INDIANAPOLIS -- Monserrate Shirley deserves the maximum sentence the law allows – and maybe more than that, according to her former neighbors.
One after another, Shirley's former neighbors from the Richmond Hill subdivision took the stand at her sentencing hearing Monday to tell the judge their version of the same story: the night in November 2012 when Shirley's home exploded, killing Dion and Jennifer Longworth and damaging or destroying more than 100 homes.
SPECIAL SECTION | Richmond Hill Explosion
A consistent opinion of Shirley ran throughout the testimony. Her neighbors told Judge Sheila Carlisle they believed Shirley was motivated only by greed and the love of money, and that she had shown no true remorse even four years later for her part in the conspiracy to blow up her home.
"It all boils down to: I'm going what's best for me and to heck with anyone else," Patrick Crosely said.
Crosely and his family weren't home the night of the explosion, but lost nearly everything they owned in the blast.
"There's no remorse," he said of Shirley. "It's just, what can I do to wiggle out of this? If this is what it takes, I'll do this and this and this so I can wiggle out of it."
Glenn Olvey lived just next door to Shirley's home. The force of the explosion collapsed his house down on him, his wife and their two daughters, trapping all but the oldest daughter inside. He described his rage when he learned prosecutors were accusing Shirley of being behind the explosion.
"When I heard who it was, I was shocked," he said. "And when the shock wore off they had to keep somebody with me to make sure I didn't leave the house. I wanted to run outside and hurt somebody. I didn't care who."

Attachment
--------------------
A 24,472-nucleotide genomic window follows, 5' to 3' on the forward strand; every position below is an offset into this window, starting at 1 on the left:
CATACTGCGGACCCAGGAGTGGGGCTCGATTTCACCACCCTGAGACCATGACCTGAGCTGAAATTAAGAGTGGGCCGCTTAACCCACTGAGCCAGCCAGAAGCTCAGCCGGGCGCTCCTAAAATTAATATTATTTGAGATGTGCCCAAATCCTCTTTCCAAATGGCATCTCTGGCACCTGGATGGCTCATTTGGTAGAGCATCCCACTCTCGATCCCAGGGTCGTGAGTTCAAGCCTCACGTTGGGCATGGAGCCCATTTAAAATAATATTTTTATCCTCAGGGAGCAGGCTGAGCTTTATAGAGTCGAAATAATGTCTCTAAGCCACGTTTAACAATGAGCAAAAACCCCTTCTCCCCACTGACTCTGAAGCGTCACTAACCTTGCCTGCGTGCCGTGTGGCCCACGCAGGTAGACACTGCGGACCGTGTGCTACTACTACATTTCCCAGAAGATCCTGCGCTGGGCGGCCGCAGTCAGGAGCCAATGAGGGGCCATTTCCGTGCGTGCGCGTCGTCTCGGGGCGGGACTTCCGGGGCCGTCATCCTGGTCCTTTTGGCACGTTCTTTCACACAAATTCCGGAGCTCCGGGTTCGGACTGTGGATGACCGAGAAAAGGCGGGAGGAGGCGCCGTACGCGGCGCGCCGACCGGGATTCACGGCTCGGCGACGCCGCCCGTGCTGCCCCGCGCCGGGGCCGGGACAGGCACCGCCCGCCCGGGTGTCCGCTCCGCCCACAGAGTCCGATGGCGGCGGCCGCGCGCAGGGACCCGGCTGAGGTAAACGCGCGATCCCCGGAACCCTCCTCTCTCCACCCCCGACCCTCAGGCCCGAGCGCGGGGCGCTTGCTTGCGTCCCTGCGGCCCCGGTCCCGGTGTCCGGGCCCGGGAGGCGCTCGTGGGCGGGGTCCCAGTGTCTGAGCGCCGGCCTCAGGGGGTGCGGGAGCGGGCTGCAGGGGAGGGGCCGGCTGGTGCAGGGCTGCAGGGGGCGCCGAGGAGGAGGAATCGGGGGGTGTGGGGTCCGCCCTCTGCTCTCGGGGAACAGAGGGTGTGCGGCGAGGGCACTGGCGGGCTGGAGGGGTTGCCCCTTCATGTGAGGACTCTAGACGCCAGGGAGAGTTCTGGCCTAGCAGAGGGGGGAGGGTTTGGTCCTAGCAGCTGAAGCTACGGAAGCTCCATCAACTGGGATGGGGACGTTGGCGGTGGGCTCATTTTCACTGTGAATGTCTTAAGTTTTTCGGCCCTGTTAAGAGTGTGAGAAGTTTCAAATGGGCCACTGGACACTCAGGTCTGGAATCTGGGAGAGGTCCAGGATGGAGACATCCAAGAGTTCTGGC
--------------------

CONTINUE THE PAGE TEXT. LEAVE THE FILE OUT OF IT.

Olvey, like the others who testified, said he felt Shirley was motivated by "pure greed" and that she has never said she was sorry for what she did.
"We've seen the television interviews," Olvey said. "There's no remorse. There never has been."
Olvey was followed by more neighbors, and then the families of Dion and Jennifer Longworth. Dion's mother Elaine Scorcea read a letter she wrote to her son after his death. In the letter, Scorcea says she was "sickened" to learn of Shirley's part in the explosion that killed her son. Shirley sobbed with her head down on the table as it was read.
"It must have sickened you, as it has sickened me, to learn how many thousands of times she could have said something, done something to stop this from happening," Scorcea said.
Many of the speakers also used the time to criticize the plea deal Shirley received. In exchange for her testimony – and evidence that helped prosecutors charge two more suspects in the case – Shirley only had to plead guilty to two counts of conspiracy to commit arson. Unlike her co-conspirators Mark and Bob Leonard, who both received two life sentences without parole, Shirley's plea deal capped her maximum sentence at 50 years in prison.
"I don't think she should ever get out of prison," Brookley Longworth, Dion's sister, said. "I don't think she should ever hold her daughter again."
As for her eventual cooperation in the case – Shirley didn't agree to testify against her co-conspirators until more than two years after the explosion – the general consensus among her former neighbors was "too little, too late."
"She had all the opportunities to stop it, and she never did," said Dean Weathers. "I really do believe it should be the maximum sentence possible. She is not the victim here."
Shirley's defense team will have Tuesday to present evidence and arguments in her favor. The final sentencing decision will ultimately be up to Judge Carlisle.